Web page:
The sun recently unleashed a massive coronal mass ejection (CME), sending particles speeding toward our planet at around 575 miles per second.
The CME erupted a little after 2 a.m. EST on Jan. 31, NASA's Goddard Space Flight Center reported. Radiation from the blast reached Earth on Feb. 4, according to an alert from the the National Oceanic and Atmospheric Administration (NOAA).
Video of the ejection (above) shows the roiling surface of the sun suddenly give off a brilliant flare. The explosion forms a superheated ring that eventually dissipates into space.
A CME results when charged particles are expelled violently from the sun. Space.com explains:
The magnetic field lines that twist up to form solar flares occasionally become so warped that, like rubber bands under tension, they snap and break, then reconnect at other points. The gaps that form no longer hold the sun's plasma on its surface. Freed, the plasma explodes into space as a coronal mass ejection.
These explosions vary in size. When the particles are sent toward Earth after a powerful blast, they sometimes damage GPS satellites and disrupt communications. Mild CMEs, such as last week's, are usually nothing to worry about.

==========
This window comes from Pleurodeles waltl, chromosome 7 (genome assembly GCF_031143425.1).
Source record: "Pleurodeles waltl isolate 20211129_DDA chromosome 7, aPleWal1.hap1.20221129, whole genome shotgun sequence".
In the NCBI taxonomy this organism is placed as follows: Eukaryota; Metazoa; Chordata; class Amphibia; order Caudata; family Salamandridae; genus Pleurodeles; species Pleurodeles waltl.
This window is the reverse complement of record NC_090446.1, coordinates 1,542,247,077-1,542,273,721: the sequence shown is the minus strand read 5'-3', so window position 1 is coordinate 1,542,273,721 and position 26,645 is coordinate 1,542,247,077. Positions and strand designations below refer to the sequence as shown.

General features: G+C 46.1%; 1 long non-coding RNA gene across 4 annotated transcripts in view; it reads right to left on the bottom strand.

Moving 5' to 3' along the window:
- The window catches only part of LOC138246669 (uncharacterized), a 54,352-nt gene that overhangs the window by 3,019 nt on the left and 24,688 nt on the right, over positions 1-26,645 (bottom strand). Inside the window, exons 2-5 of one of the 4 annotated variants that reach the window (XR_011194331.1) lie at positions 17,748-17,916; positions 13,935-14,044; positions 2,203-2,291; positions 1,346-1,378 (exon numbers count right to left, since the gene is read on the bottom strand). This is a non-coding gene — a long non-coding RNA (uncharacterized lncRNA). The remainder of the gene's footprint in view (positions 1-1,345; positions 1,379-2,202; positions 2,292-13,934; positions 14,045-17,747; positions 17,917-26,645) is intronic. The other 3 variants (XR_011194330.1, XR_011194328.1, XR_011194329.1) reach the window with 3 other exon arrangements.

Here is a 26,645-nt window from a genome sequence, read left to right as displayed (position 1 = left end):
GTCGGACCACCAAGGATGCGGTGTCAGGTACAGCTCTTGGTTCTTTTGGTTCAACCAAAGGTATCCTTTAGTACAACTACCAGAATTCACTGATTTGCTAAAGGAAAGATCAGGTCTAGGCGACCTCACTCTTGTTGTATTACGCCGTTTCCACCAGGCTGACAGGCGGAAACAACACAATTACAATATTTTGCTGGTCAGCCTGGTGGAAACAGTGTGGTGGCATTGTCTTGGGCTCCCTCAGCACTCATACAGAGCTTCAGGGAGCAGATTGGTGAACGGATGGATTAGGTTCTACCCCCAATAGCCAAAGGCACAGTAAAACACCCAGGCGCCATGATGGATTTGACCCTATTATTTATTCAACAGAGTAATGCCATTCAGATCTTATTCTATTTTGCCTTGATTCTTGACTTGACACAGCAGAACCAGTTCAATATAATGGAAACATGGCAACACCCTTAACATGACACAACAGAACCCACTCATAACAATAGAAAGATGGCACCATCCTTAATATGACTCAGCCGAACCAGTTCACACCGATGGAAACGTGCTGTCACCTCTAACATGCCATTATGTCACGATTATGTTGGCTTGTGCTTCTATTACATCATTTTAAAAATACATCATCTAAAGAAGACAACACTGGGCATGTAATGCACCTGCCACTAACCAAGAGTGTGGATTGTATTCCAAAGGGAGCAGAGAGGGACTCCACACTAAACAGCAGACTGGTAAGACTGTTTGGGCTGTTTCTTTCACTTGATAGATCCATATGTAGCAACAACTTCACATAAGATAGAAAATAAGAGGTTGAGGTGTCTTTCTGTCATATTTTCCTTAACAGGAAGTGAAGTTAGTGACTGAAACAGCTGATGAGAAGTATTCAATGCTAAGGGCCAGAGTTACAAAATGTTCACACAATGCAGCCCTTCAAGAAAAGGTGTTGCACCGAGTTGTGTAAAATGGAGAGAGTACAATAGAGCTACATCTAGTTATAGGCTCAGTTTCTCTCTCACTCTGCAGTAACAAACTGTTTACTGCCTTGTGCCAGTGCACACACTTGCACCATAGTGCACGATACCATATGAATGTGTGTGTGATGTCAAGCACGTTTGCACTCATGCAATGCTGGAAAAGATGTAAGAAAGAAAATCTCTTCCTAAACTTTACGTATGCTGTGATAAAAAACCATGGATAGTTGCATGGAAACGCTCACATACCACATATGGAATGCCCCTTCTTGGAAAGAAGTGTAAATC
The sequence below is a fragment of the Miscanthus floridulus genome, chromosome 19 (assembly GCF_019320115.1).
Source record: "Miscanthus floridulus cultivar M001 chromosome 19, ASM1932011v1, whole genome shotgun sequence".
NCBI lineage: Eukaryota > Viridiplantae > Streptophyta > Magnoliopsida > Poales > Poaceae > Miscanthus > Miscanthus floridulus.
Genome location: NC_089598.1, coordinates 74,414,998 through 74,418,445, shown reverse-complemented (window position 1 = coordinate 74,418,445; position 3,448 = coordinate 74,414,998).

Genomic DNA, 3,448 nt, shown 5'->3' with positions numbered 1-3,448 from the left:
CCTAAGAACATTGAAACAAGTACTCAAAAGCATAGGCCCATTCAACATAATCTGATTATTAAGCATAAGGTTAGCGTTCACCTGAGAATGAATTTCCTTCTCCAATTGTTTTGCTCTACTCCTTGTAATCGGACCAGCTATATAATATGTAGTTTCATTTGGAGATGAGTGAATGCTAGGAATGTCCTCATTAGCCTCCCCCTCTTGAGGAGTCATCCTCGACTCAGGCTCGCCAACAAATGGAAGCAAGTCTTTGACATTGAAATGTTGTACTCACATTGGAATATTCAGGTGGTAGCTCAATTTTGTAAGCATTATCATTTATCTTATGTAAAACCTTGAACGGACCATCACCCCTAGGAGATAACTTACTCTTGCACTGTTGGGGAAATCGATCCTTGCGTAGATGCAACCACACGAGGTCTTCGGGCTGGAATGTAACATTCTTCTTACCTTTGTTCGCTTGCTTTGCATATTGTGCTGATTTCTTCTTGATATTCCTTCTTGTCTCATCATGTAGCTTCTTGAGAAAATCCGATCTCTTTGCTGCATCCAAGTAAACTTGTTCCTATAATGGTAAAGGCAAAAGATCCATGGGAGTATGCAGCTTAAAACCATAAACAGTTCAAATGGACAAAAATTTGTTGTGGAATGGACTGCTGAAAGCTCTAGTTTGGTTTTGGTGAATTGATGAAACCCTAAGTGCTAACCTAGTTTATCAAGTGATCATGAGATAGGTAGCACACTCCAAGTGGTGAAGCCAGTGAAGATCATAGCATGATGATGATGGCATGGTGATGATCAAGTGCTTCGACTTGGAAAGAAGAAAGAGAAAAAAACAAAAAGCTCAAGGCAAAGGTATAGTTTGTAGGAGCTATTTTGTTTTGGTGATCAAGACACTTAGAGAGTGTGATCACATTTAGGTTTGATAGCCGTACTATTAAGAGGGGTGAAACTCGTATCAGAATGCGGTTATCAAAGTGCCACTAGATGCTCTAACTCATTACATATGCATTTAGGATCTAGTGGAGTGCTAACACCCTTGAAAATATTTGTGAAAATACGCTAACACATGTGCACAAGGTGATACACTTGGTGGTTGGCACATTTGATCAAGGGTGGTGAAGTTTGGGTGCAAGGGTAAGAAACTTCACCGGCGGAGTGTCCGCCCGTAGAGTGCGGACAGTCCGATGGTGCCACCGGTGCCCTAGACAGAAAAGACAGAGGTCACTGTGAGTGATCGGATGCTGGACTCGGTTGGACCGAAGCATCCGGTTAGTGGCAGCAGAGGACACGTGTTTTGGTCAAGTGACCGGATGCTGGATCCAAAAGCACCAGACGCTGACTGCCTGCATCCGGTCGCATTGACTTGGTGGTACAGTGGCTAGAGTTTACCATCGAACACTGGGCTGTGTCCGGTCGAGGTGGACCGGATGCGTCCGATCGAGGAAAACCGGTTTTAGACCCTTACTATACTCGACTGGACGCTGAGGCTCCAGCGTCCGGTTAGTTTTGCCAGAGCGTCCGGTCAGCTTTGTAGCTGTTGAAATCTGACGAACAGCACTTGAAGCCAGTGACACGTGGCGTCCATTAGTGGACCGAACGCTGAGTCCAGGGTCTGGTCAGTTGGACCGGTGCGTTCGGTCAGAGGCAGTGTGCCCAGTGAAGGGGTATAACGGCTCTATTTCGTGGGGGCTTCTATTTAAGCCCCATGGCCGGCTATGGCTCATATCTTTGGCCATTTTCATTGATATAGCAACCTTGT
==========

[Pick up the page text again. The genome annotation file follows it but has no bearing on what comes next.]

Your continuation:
The sun is entering a peak time for magnetic activity. As a result, Time reported, "its surface becomes blotchy with sunspots, its luminosity grows fractionally brighter, and it sends giant flares up in sweeping arcs above the solar atmosphere."
NASA recently spent several million dollars on a telescope project that may help scientists better understand CMEs and other space weather events. The High Resolution Coronal Imager, or Hi-C, captured "the highest-resolution images ever taken of the million-degree solar corona using a resolution five times higher than previous imagers," according to the Los Angeles Times.
Anyone who wants keep up to date on future solar emissions can monitor the NOAA's Space Weather Prediction Center, the U.S. government's official source for space weather forecasts, alerts and warnings.